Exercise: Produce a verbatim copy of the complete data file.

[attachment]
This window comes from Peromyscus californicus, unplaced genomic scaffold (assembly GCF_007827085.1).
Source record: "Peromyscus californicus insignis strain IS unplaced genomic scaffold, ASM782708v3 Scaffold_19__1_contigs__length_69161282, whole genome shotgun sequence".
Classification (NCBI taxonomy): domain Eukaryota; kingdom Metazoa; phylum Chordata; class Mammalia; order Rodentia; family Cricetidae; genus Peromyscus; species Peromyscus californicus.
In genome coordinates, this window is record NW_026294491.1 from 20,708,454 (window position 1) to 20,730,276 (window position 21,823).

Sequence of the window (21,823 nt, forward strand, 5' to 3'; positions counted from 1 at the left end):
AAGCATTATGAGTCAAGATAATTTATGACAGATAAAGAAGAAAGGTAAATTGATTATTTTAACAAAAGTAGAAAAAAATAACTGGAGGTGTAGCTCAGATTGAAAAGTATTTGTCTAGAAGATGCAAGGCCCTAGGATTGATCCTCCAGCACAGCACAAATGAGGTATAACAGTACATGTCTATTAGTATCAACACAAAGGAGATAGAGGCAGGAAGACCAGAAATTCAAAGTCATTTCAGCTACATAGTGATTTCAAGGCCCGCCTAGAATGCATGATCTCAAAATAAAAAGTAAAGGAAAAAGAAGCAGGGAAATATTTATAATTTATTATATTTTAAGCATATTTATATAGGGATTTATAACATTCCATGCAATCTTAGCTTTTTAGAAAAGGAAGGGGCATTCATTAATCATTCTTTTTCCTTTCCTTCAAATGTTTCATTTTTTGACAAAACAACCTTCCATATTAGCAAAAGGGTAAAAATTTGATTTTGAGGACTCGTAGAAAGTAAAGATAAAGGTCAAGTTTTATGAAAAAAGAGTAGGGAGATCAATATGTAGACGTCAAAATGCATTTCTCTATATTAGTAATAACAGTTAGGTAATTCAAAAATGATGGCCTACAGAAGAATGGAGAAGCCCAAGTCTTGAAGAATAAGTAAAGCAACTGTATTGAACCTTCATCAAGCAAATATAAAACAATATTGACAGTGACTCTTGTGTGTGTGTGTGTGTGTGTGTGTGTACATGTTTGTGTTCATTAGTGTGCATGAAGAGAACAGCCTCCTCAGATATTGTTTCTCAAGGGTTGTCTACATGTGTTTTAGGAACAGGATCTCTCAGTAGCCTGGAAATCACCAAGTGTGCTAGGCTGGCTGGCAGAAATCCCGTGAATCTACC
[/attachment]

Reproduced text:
This window comes from Peromyscus californicus, unplaced genomic scaffold (assembly GCF_007827085.1).
Source record: "Peromyscus californicus insignis strain IS unplaced genomic scaffold, ASM782708v3 Scaffold_19__1_contigs__length_69161282, whole genome shotgun sequence".
Classification (NCBI taxonomy): domain Eukaryota; kingdom Metazoa; phylum Chordata; class Mammalia; order Rodentia; family Cricetidae; genus Peromyscus; species Peromyscus californicus.
In genome coordinates, this window is record NW_026294491.1 from 20,708,454 (window position 1) to 20,730,276 (window position 21,823).

Sequence of the window (21,823 nt, forward strand, 5' to 3'; positions counted from 1 at the left end):
AAGCATTATGAGTCAAGATAATTTATGACAGATAAAGAAGAAAGGTAAATTGATTATTTTAACAAAAGTAGAAAAAAATAACTGGAGGTGTAGCTCAGATTGAAAAGTATTTGTCTAGAAGATGCAAGGCCCTAGGATTGATCCTCCAGCACAGCACAAATGAGGTATAACAGTACATGTCTATTAGTATCAACACAAAGGAGATAGAGGCAGGAAGACCAGAAATTCAAAGTCATTTCAGCTACATAGTGATTTCAAGGCCCGCCTAGAATGCATGATCTCAAAATAAAAAGTAAAGGAAAAAGAAGCAGGGAAATATTTATAATTTATTATATTTTAAGCATATTTATATAGGGATTTATAACATTCCATGCAATCTTAGCTTTTTAGAAAAGGAAGGGGCATTCATTAATCATTCTTTTTCCTTTCCTTCAAATGTTTCATTTTTTGACAAAACAACCTTCCATATTAGCAAAAGGGTAAAAATTTGATTTTGAGGACTCGTAGAAAGTAAAGATAAAGGTCAAGTTTTATGAAAAAAGAGTAGGGAGATCAATATGTAGACGTCAAAATGCATTTCTCTATATTAGTAATAACAGTTAGGTAATTCAAAAATGATGGCCTACAGAAGAATGGAGAAGCCCAAGTCTTGAAGAATAAGTAAAGCAACTGTATTGAACCTTCATCAAGCAAATATAAAACAATATTGACAGTGACTCTTGTGTGTGTGTGTGTGTGTGTGTGTGTACATGTTTGTGTTCATTAGTGTGCATGAAGAGAACAGCCTCCTCAGATATTGTTTCTCAAGGGTTGTCTACATGTGTTTTAGGAACAGGATCTCTCAGTAGCCTGGAAATCACCAAGTGTGCTAGGCTGGCTGGCAGAAATCCCGTGAATCTACC